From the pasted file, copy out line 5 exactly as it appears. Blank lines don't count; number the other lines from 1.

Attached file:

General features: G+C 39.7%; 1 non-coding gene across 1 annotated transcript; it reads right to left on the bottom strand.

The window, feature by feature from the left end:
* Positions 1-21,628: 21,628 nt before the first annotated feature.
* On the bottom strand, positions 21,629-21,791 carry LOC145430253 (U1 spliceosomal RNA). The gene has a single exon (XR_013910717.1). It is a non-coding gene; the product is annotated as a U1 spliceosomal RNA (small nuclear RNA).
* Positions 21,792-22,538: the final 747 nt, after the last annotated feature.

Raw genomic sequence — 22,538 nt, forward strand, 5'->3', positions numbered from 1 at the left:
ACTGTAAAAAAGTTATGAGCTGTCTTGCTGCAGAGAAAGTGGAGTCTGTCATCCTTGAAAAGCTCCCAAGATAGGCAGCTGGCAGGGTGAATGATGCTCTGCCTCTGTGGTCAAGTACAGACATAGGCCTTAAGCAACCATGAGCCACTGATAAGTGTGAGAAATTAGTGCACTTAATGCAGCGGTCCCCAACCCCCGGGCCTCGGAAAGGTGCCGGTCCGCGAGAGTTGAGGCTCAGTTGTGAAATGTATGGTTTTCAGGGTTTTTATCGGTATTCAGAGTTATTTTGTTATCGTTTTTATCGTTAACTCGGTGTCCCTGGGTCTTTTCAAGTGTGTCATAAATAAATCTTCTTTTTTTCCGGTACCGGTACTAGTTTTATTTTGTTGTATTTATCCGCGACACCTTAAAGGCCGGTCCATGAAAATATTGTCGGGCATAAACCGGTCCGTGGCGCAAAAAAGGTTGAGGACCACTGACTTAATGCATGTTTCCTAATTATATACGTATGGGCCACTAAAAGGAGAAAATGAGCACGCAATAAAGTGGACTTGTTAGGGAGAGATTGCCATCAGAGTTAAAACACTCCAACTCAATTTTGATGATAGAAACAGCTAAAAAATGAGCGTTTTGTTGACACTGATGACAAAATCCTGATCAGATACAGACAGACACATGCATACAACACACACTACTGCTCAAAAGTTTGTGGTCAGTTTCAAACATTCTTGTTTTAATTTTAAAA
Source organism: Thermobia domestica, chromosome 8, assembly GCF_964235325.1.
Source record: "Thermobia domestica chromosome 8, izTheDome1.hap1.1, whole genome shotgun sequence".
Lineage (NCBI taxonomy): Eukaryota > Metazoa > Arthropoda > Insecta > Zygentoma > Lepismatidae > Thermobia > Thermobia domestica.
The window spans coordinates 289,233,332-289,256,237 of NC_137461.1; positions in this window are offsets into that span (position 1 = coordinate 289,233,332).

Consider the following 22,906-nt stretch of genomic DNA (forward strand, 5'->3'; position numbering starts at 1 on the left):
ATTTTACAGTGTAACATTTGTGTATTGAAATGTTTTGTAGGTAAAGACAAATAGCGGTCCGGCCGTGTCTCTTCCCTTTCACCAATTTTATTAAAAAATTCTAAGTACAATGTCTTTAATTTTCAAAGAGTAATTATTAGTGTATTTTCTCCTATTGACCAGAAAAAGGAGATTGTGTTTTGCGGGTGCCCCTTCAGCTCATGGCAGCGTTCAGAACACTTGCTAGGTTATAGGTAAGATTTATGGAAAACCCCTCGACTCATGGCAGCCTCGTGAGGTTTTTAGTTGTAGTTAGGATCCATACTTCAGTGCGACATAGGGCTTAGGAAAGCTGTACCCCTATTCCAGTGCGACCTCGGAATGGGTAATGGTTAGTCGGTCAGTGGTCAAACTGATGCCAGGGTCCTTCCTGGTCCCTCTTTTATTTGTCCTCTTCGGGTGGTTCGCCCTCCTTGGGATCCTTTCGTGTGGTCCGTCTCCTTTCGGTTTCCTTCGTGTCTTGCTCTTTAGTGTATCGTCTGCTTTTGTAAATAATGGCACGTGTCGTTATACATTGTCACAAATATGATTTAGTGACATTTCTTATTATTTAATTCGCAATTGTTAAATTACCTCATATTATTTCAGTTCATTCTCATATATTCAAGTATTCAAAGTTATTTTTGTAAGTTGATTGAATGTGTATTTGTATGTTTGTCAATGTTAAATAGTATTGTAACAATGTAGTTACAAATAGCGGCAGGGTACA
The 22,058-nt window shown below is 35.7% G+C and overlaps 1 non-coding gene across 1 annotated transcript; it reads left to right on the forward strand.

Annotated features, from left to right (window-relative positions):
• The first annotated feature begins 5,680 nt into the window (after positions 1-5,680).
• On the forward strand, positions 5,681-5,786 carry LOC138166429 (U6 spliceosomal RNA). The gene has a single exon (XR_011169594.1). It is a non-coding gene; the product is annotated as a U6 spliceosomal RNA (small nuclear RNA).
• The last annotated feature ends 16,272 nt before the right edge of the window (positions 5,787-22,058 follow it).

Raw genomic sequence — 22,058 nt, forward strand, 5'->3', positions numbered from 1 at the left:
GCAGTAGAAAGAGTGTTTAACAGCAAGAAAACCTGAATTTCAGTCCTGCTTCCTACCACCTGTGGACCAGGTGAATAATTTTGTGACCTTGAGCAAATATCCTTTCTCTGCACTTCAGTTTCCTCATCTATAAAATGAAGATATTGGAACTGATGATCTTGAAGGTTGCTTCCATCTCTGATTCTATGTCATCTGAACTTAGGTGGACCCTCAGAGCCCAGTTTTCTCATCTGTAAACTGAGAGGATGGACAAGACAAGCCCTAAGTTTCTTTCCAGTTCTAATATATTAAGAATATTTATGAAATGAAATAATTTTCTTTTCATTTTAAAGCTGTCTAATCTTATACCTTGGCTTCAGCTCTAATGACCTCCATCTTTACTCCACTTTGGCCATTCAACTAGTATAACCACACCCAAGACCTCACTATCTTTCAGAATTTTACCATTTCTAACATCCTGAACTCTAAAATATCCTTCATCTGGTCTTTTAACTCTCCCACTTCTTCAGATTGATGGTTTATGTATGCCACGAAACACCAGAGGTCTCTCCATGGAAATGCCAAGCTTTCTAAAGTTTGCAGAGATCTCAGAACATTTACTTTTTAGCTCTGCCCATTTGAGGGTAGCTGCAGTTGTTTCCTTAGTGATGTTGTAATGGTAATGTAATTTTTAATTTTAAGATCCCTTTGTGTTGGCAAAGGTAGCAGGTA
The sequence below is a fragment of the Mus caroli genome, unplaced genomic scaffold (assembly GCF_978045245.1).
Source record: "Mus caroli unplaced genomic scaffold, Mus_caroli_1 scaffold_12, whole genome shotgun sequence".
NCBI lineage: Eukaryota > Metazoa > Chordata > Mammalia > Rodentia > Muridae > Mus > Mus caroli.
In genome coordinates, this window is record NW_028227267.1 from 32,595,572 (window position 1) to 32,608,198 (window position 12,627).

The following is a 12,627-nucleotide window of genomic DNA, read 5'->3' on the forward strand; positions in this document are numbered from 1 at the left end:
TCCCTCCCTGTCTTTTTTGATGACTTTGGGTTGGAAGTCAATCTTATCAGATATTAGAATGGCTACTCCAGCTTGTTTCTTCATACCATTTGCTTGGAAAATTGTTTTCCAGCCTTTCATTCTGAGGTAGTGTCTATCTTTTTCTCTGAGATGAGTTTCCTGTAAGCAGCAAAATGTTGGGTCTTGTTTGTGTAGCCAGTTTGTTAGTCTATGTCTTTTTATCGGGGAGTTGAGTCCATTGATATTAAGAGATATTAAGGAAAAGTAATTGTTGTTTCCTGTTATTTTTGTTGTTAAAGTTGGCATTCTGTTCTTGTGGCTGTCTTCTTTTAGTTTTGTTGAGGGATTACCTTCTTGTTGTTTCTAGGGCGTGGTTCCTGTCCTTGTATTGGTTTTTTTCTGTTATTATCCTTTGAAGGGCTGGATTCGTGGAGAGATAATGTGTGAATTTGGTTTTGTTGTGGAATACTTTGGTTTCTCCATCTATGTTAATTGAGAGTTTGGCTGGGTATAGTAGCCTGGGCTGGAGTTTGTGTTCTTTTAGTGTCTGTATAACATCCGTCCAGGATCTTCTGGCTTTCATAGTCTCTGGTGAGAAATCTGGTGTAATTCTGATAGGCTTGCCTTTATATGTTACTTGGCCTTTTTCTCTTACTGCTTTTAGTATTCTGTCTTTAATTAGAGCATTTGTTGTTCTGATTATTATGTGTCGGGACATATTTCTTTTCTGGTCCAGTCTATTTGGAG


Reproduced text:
* Positions 21,792-22,538: the final 747 nt, after the last annotated feature.